In Batgirl-Joker Cover, the Bats**t Hits the Fan
If you haven’t thought about the comic book character Batgirl since the va-va-voom actress Yvonne Craig sported a skintight, glittering bodysuit and kicked ass in a mask, cape, and high heels on the old Batman TV show from the 1960s, it’s time to listen up.
Batgirl is at the white-hot center of a heated controversy that recalls #Gamergate, last year’s pitched battle over sexism, journalistic ethics, political correctness, and online activism in the massively popular and increasingly influential world of videogames. Most importantly, the Batgirl controversy raises a host of questions of how art, commerce, and corporate relations function in what is surely the age of the radically empowered audience. Never before have consumers, fans, and activists been able to speak up as quickly and loudly as they can now.
Our story thus far: DC Comics is celebrating the 75th anniversary of the Joker by commissioning special “variant” covers for various of its books that feature the psychotic super villain doing what he does best: menacing the heroes of the DC fictional universe. A variant cover doesn’t appear on every issue but is prized as a collector’s item and as an interesting statement by the artist creating it. The variant cover for the current Batgirl series was slated to appear in June and was drawn by Rafael Albuquerque. It referenced a classic 1988 comic by Alan Moore called “The Killing Joke.” In that dark tale, the Joker assault and cripples Batgirl (relax, over time and various reboots, she recovers). In Albuquerque’s cover, the Joker is holding a terrified Batgirl captive.
When the cover image made it to the Internet, the batshit hit the fan. A hashtag campaign called #changethecover hit Twitter, with early entries accusing the cover of sexism and celebrating violence against women. As important, readers of the current Batgirl series (as well as the series’ current creative team) complained that the cover was totally at odds with the tone and sentiment of the title today. If most of the early entrants called for spiking the variant, later entries in the hashtag thread tended to be critical of what was assumed to be a jihad by thin-skinned “social justice warriors.” To wit, a sneering later tweet in the thread reads, “Instead of making Batgirl cry, why can't the Joker do something to make feminists happy? Because nothing does.”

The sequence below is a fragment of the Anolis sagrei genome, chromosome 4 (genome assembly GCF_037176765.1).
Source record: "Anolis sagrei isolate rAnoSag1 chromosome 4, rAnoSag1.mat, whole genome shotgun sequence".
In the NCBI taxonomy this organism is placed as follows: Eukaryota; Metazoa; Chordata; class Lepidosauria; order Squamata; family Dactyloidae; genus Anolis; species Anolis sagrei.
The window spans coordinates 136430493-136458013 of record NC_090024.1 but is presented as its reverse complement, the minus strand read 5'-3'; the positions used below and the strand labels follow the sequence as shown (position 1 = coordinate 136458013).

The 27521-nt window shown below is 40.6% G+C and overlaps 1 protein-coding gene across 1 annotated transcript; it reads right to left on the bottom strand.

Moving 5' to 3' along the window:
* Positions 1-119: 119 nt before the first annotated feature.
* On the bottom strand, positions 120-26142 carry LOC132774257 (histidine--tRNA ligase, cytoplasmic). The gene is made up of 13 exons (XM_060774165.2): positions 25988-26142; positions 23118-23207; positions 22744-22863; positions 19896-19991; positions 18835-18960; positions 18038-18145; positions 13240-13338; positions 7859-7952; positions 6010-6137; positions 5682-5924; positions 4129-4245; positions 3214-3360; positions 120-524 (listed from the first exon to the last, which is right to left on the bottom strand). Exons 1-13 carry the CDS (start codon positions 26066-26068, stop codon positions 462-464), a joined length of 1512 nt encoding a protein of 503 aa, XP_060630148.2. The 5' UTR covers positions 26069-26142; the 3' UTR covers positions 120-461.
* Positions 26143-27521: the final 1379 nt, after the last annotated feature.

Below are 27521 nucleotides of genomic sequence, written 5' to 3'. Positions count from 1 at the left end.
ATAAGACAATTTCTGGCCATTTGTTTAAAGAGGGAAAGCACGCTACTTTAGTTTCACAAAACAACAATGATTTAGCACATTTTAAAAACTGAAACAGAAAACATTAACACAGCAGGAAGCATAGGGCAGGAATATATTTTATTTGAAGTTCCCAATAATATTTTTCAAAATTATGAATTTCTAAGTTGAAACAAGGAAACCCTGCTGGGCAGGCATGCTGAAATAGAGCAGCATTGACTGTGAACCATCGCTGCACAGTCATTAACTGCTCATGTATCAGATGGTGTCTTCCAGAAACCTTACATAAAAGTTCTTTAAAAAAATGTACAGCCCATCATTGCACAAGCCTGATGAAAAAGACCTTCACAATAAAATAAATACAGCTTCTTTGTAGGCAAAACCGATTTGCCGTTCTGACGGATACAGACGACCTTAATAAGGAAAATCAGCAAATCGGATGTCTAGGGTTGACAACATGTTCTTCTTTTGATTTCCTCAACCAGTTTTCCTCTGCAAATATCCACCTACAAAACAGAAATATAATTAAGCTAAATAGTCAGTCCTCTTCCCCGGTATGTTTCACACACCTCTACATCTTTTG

Albuquerque himself quickly apologized for the cover and asked for it to be pulled, and DC Comics announced it was yanking the offending image. “My Batgirl variant cover artwork was designed to pay homage to a comic that I really admire, and I know is a favorite of many readers. ‘The Killing Joke’ is part of Batgirl’s canon and artistically, I couldn't avoid portraying the traumatic relationship between Barbara Gordon and the Joker,” wrote Albuquerque. “For me, it was just a creepy cover that brought up something from the character’s past that I was able to interpret artistically. But it has become clear, that for others, it touched a very important nerve. I respect these opinions and, despite whether the discussion is right or wrong, no opinion should be discredited.”
It’s easy—and totally legitimate, I think--to read Albuquerque’s barely coherent sentiments as capitulation to an online mob demanding that art be made subservient to ideological concerns about sexism and related issues. After all, what can it possibly mean to declare that “no opinion should be discredited”? If that’s true, shouldn’t Albuquerque’s original intent in creating the cover count for something?
I’ve been reading comics for a long time, well before they started to get critical legitimacy in the 1980s, and it’s nothing less than amazing that they are capable of stirring up so much passion and discussion. They do so because like all vibrant art forms, they allow us express and debate aspects of what it means to be human. But I’m also a critic of the idea that creative expression need be a vehicle for moral uplift. Indeed I find it appalling when art or literature or a video game or whatever is assailed for not properly encoding the “correct” thinking of the moment, especially when it comes to depictions of sexuality or violence. Art is, among other things, a space for both dark and light fantasies, and the notion that certain scenarios cannot be countenanced should be deeply unsettling to all of us who believe in free expression. That’s not to say, as Albuquerque suggests, that all opinions need to be accepted uncritically or that they can’t be shown to be in error.